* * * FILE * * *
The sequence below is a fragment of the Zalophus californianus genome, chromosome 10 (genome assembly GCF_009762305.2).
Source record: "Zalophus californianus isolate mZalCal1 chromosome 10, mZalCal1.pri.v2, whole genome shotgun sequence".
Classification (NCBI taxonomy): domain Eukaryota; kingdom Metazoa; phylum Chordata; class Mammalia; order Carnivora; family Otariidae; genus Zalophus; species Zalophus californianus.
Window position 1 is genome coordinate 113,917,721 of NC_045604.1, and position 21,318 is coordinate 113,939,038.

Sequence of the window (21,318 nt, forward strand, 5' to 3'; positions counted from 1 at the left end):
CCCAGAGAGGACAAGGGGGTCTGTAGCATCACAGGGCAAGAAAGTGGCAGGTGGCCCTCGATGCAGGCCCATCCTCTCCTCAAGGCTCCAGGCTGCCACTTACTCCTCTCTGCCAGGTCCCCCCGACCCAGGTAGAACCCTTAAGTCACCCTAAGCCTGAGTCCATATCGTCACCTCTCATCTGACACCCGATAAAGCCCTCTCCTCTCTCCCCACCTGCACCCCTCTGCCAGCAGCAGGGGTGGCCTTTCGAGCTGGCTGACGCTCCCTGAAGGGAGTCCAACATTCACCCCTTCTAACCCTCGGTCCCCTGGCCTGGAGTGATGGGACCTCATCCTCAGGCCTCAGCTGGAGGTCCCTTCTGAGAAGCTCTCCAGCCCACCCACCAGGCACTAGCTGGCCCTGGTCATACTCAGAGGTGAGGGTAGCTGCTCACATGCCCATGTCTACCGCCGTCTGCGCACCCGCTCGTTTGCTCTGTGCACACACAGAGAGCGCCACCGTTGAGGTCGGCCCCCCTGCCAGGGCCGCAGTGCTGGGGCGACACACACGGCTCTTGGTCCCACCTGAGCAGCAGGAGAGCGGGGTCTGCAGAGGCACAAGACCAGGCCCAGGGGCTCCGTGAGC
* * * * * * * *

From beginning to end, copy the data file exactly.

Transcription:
The sequence below is a fragment of the Zalophus californianus genome, chromosome 10 (genome assembly GCF_009762305.2).
Source record: "Zalophus californianus isolate mZalCal1 chromosome 10, mZalCal1.pri.v2, whole genome shotgun sequence".
Classification (NCBI taxonomy): domain Eukaryota; kingdom Metazoa; phylum Chordata; class Mammalia; order Carnivora; family Otariidae; genus Zalophus; species Zalophus californianus.
Window position 1 is genome coordinate 113,917,721 of NC_045604.1, and position 21,318 is coordinate 113,939,038.

Sequence of the window (21,318 nt, forward strand, 5' to 3'; positions counted from 1 at the left end):
CCCAGAGAGGACAAGGGGGTCTGTAGCATCACAGGGCAAGAAAGTGGCAGGTGGCCCTCGATGCAGGCCCATCCTCTCCTCAAGGCTCCAGGCTGCCACTTACTCCTCTCTGCCAGGTCCCCCCGACCCAGGTAGAACCCTTAAGTCACCCTAAGCCTGAGTCCATATCGTCACCTCTCATCTGACACCCGATAAAGCCCTCTCCTCTCTCCCCACCTGCACCCCTCTGCCAGCAGCAGGGGTGGCCTTTCGAGCTGGCTGACGCTCCCTGAAGGGAGTCCAACATTCACCCCTTCTAACCCTCGGTCCCCTGGCCTGGAGTGATGGGACCTCATCCTCAGGCCTCAGCTGGAGGTCCCTTCTGAGAAGCTCTCCAGCCCACCCACCAGGCACTAGCTGGCCCTGGTCATACTCAGAGGTGAGGGTAGCTGCTCACATGCCCATGTCTACCGCCGTCTGCGCACCCGCTCGTTTGCTCTGTGCACACACAGAGAGCGCCACCGTTGAGGTCGGCCCCCCTGCCAGGGCCGCAGTGCTGGGGCGACACACACGGCTCTTGGTCCCACCTGAGCAGCAGGAGAGCGGGGTCTGCAGAGGCACAAGACCAGGCCCAGGGGCTCCGTGAGC